Fact: You can fly to Europe, tomorrow, from the East Coast for under $300, thanks to new (and newish) low-cost carriers like Wow (based in Reykjavik) and Norwegian (Oslo). In the former case, you'll need to stop in Iceland (Blue Lagoon, anyone?) In the latter, you can fly non-stop to Euro capitals like London and Paris.
Seriously, we just priced out a flight from J.F.K. to Heathrow for around $300 this week. That's with basically no advance purchase, in the shoulder-y-iest of shoulder season (read: the weather's still fine.) Sure, you're gonna get charged if you want to travel with more than a dopp kit or you want a meal. But hey — now's as good a time as any to try this whole fasting thing.
For the record, American's best fare from New York to London over the next seven days is ... $2709. You'd have to
So what's a major carrier — like American, United, and Delta — to do?
If you are, in fact, American, you'll begin offering your worst seats — classed as basic economy — to your international customers. What does that mean? It means no bags, no seat reservations, no meals. Domestic basic economy fares aren't just non-refundable (like many economy fares) — they're not changeable, even with a fee, so if you need to change your itinerary — you can't.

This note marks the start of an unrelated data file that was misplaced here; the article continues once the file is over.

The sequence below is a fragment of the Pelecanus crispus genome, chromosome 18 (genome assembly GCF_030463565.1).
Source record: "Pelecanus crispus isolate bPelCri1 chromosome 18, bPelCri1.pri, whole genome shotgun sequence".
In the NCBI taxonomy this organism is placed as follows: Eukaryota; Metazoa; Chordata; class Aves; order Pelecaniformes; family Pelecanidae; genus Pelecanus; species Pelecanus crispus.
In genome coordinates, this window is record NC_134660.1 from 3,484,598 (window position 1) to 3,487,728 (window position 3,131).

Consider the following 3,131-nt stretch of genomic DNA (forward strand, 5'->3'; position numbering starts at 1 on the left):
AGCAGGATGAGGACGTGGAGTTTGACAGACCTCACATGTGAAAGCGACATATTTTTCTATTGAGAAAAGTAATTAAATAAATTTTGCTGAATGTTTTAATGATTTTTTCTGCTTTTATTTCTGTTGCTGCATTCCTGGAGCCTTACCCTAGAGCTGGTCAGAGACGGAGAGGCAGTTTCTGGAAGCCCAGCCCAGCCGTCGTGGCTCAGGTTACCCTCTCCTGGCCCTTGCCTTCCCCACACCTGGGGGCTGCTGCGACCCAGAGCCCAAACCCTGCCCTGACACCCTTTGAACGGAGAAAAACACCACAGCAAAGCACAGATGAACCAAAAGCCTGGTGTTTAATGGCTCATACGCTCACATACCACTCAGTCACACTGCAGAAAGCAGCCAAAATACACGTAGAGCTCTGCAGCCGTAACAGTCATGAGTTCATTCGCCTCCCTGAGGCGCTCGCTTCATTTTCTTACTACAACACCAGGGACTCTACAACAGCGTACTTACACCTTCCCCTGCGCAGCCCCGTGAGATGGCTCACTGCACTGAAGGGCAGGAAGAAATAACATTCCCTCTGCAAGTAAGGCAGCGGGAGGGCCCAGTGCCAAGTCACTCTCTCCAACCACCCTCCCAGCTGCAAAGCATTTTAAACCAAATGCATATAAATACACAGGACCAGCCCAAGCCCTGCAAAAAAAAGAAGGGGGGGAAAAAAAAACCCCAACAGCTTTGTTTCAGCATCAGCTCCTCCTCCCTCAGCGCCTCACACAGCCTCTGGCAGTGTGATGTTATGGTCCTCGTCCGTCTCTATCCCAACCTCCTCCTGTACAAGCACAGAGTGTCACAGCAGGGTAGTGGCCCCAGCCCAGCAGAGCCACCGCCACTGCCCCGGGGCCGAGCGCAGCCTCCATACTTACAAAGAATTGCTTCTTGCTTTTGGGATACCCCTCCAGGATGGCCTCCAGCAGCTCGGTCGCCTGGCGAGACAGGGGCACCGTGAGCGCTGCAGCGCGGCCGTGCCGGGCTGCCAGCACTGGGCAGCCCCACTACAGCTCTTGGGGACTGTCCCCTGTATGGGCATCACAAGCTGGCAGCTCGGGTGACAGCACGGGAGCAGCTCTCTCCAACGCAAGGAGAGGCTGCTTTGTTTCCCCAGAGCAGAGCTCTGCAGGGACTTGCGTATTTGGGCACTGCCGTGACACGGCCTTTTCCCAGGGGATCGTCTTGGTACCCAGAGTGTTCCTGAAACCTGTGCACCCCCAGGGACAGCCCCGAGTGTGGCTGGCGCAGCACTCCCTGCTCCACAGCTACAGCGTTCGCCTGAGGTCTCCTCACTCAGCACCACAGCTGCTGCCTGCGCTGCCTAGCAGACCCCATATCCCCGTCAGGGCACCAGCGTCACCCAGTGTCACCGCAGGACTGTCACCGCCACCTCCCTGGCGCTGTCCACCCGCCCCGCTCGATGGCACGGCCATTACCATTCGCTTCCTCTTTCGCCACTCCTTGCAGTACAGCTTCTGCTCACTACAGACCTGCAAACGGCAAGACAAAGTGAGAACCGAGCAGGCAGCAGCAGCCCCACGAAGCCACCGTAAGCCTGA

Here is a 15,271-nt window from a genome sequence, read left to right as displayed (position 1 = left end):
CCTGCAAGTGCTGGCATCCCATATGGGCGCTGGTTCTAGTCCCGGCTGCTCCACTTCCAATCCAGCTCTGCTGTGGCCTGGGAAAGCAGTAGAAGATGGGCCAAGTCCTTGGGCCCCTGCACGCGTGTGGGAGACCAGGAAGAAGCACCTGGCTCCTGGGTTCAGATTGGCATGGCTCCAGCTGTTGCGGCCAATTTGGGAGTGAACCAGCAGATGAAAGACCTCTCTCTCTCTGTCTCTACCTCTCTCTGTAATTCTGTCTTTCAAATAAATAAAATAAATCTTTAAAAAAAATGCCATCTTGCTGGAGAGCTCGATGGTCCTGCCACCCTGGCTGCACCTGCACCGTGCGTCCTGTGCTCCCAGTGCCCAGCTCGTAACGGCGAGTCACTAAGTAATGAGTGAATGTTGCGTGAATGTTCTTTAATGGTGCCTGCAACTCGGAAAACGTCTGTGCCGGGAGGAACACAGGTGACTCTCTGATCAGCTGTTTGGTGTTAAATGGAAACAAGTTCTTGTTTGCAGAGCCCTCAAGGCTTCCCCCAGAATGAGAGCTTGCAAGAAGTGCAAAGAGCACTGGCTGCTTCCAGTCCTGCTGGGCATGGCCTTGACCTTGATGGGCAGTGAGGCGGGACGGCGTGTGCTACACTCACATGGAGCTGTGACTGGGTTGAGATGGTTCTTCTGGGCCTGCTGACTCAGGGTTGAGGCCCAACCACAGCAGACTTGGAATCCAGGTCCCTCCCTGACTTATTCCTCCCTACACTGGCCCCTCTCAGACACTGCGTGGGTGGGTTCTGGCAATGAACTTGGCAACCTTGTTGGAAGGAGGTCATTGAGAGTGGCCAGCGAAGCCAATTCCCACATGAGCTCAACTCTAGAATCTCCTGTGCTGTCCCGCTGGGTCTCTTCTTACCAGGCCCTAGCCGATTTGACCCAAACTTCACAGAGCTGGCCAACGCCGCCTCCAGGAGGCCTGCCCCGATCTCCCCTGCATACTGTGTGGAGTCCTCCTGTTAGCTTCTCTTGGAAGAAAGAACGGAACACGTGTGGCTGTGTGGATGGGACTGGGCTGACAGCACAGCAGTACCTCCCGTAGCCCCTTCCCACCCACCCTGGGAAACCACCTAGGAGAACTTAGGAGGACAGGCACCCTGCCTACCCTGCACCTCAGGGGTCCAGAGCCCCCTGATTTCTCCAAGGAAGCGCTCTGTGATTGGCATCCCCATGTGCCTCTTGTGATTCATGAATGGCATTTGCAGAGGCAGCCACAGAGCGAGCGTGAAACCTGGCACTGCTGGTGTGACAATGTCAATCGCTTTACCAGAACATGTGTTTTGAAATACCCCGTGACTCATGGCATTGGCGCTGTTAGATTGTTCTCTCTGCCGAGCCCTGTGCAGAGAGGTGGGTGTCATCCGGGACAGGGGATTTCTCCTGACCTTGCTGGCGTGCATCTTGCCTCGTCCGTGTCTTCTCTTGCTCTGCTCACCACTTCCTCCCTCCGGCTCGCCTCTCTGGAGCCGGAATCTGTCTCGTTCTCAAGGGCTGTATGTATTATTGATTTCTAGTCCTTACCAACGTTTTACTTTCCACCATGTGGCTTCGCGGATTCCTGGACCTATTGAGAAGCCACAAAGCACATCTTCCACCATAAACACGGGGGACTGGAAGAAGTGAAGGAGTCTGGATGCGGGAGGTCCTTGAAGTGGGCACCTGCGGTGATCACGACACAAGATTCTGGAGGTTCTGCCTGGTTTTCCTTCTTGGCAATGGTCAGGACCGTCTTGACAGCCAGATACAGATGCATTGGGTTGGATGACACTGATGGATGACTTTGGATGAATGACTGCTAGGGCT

Our take: It's NBD to fly basic economy from New York to Boston, when the experience is roughly equivalent to taking a bus and maybe slightly worse — depending on the day — than Amtrak. But seven or more hours to Europe — on, presumably, a longer trip, maybe necessitating checked bags? We find that the unavoidable extra fees on a transoceanic usually end up around the same as a traditional carrier.
On the other hand, if this means the major carriers will have more flexibility in offering a competing product for short-notice flights — eh, those seats will still suck. But they'll suck about the same as other low-cost carriers'.